Finally, and best of all, in June we get married. It is the most wonderful wedding there ever was or ever will be. The Chicago Sun Times even carried a Page 3 picture of us leaving the church in our horse drawn carriage. It is the wedding Charles and Diana aspired to, but on a smaller and more tasteful scale.
By the fall the 2-flat is finished. My pal Steve, who is now married himself, moves into it and for a discounted rent manages the place for me. The other unit, now minus the miserable tenants, rents quickly and profitably; proving if you are going to do this real estate investing thing it works better with planning.
Cleveland: Home of the most beautiful sunsets I’ve ever seen
My bride and I move to Cleveland and we rent a beautiful 17th floor condo overlooking Lake Erie and the most stunning sunsets I’ve ever seen anywhere in the world. Ah, the blissful, carefree renting life again at last.
I am now both a tenant and a landlord, very likely the best of both worlds. I have four rental units: Two condos (one in Florida which is the subject for another post) and my 2-flat.
Between my job and my better real estate investments, the $195 monthly bleeding is more than manageable. Still, it grates and I am always looking to sell. But the condo market has only gotten worse. Want to know how bad? I can’t even get a real estate agent to take the listing. Yes, you read that correctly.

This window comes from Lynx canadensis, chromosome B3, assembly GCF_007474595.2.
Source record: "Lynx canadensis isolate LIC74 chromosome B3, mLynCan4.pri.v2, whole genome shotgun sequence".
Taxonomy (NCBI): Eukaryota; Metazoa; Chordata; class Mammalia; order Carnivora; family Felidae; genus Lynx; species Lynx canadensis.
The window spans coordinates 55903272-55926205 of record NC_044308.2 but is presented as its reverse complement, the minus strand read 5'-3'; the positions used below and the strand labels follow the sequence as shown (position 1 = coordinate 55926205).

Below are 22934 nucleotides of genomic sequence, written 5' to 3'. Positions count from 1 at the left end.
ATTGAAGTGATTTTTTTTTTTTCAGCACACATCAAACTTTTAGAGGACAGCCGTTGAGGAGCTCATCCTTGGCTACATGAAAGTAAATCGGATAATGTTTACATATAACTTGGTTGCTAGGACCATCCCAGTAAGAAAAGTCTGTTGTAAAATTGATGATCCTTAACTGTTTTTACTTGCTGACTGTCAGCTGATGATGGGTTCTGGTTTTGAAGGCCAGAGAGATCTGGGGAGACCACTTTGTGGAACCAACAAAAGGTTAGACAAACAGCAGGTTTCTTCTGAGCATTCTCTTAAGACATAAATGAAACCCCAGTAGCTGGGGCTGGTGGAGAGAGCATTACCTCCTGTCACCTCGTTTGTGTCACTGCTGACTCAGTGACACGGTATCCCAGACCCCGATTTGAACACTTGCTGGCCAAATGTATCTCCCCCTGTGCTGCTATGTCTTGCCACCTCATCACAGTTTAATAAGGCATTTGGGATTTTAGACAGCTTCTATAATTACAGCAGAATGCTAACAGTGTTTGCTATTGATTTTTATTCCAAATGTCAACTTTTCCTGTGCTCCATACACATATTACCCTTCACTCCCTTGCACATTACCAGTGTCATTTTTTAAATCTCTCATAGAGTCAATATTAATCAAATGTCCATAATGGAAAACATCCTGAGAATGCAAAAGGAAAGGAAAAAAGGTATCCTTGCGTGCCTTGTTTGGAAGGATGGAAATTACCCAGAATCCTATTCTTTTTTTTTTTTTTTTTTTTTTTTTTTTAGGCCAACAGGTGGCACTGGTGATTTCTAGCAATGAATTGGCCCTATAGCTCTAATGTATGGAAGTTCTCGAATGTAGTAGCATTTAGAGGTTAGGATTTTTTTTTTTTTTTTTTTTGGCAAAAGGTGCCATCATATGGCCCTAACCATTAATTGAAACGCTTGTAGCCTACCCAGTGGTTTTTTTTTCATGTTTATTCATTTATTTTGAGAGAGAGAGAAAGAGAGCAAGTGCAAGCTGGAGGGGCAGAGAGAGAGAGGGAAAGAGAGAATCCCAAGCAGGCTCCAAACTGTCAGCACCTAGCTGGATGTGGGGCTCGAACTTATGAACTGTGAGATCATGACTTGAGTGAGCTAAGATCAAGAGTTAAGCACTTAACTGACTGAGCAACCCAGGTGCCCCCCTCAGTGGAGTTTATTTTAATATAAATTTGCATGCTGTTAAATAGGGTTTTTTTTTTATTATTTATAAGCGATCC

If you know anything about real estate you are likely re-reading that last line in disbelief. If you don’t, let me explain just a bit.
Real Estate agents live for listings. Get the listing and when the property sells, no matter who finds the buyer, no matter what else (if anything) you do, you get half the commission.
Nothing to do but wait
Of course, good agents work hard marketing the properties they list. But here’s the important thing to understand. They don’t have to. They could, and some do, take the listing, put it up on the MLS (multiple-listing service) and do NOTHING but wait. They don’t even have to show it. The agents hauling the buyers around do that.